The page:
The Center for Regional History’s oral history collection contains nearly 500 interviews preserving the memories of the people of the Wood River Valley. Subject matter ranges from the industries that created our lives in the valley — from mining, ranching, timber, railroad, recreation, and tourism to pioneer life and local tragedies. A few theme-related projects have been recorded such as the Gibbonsville Project and the Miriam Breckenridge Sheep Farming Project.
An Interview with John Breckenridge
Listen to a complete interview with John Breckenridge conducted by Miriam Breckenridge in 1978. John was a sheep rancher in Twin Falls, ID. Every summer he brought his sheep up to graze in the Sawtooth Mountains. In this interview he talks about his ranching years from the 30s to the 70s.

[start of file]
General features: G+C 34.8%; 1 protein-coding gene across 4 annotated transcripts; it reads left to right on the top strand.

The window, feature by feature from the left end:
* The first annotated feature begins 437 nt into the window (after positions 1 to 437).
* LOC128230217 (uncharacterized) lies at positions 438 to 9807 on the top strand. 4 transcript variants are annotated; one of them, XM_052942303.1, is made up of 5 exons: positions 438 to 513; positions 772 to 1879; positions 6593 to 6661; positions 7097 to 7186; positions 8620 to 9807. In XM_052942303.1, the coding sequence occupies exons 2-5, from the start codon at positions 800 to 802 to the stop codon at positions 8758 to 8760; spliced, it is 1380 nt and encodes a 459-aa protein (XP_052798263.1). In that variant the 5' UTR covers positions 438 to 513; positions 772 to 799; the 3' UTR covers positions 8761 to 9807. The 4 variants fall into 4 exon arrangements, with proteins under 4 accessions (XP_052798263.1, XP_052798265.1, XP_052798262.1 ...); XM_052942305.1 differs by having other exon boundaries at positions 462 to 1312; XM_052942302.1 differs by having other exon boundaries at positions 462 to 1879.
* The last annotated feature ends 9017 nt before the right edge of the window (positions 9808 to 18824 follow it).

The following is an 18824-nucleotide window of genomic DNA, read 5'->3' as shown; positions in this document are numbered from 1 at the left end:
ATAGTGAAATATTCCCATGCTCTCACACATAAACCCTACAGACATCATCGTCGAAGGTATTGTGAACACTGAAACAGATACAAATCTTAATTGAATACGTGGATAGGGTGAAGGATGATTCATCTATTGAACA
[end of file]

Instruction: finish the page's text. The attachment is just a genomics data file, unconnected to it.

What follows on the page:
Alta Horton Ellis Oral History
Alta was born in Carey, Idaho and grew up at Pole Creek Ranger Station (near Galena) where her father was one of the first employees for the Forest Service, circa 1910. This oral history is the first in a series maintained by the Regional History Department of the Community Library and was conducted by Marian Breckenridge, who interviewed Alta Horton Ellis in the fall of 1977.
Interview with Dennis Burks
This is a very detailed Oral History of the sheep business in the early 1900s when people were homesteading in Southern Idaho after water had been obtained because of the Jerome Water Project in 1909. It covers the Taylor Grazing Act of 1934 and gives a very thorough picture of sheep life and all things associated with that life. This oral history interview was conducted by Miriam Breckenridge.